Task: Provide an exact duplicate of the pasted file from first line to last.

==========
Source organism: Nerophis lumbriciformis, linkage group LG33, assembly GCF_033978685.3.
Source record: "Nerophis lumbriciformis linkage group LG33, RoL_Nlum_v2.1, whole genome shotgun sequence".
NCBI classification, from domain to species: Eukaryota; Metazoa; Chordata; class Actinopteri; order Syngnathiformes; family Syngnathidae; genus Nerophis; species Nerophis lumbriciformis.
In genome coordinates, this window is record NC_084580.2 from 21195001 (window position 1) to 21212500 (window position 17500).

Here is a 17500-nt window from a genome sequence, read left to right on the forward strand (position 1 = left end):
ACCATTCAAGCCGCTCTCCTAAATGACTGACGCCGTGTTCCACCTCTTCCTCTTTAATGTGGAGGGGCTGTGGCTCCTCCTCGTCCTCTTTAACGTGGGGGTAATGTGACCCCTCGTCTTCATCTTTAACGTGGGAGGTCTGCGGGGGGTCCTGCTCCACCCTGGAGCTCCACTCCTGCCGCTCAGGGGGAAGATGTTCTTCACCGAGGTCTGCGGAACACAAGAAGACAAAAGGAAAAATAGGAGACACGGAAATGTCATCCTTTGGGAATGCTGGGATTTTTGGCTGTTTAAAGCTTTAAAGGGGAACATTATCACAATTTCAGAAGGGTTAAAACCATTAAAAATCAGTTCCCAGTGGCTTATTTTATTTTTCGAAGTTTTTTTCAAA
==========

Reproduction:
Source organism: Nerophis lumbriciformis, linkage group LG33, assembly GCF_033978685.3.
Source record: "Nerophis lumbriciformis linkage group LG33, RoL_Nlum_v2.1, whole genome shotgun sequence".
NCBI classification, from domain to species: Eukaryota; Metazoa; Chordata; class Actinopteri; order Syngnathiformes; family Syngnathidae; genus Nerophis; species Nerophis lumbriciformis.
In genome coordinates, this window is record NC_084580.2 from 21195001 (window position 1) to 21212500 (window position 17500).

Here is a 17500-nt window from a genome sequence, read left to right on the forward strand (position 1 = left end):
ACCATTCAAGCCGCTCTCCTAAATGACTGACGCCGTGTTCCACCTCTTCCTCTTTAATGTGGAGGGGCTGTGGCTCCTCCTCGTCCTCTTTAACGTGGGGGTAATGTGACCCCTCGTCTTCATCTTTAACGTGGGAGGTCTGCGGGGGGTCCTGCTCCACCCTGGAGCTCCACTCCTGCCGCTCAGGGGGAAGATGTTCTTCACCGAGGTCTGCGGAACACAAGAAGACAAAAGGAAAAATAGGAGACACGGAAATGTCATCCTTTGGGAATGCTGGGATTTTTGGCTGTTTAAAGCTTTAAAGGGGAACATTATCACAATTTCAGAAGGGTTAAAACCATTAAAAATCAGTTCCCAGTGGCTTATTTTATTTTTCGAAGTTTTTTTCAAA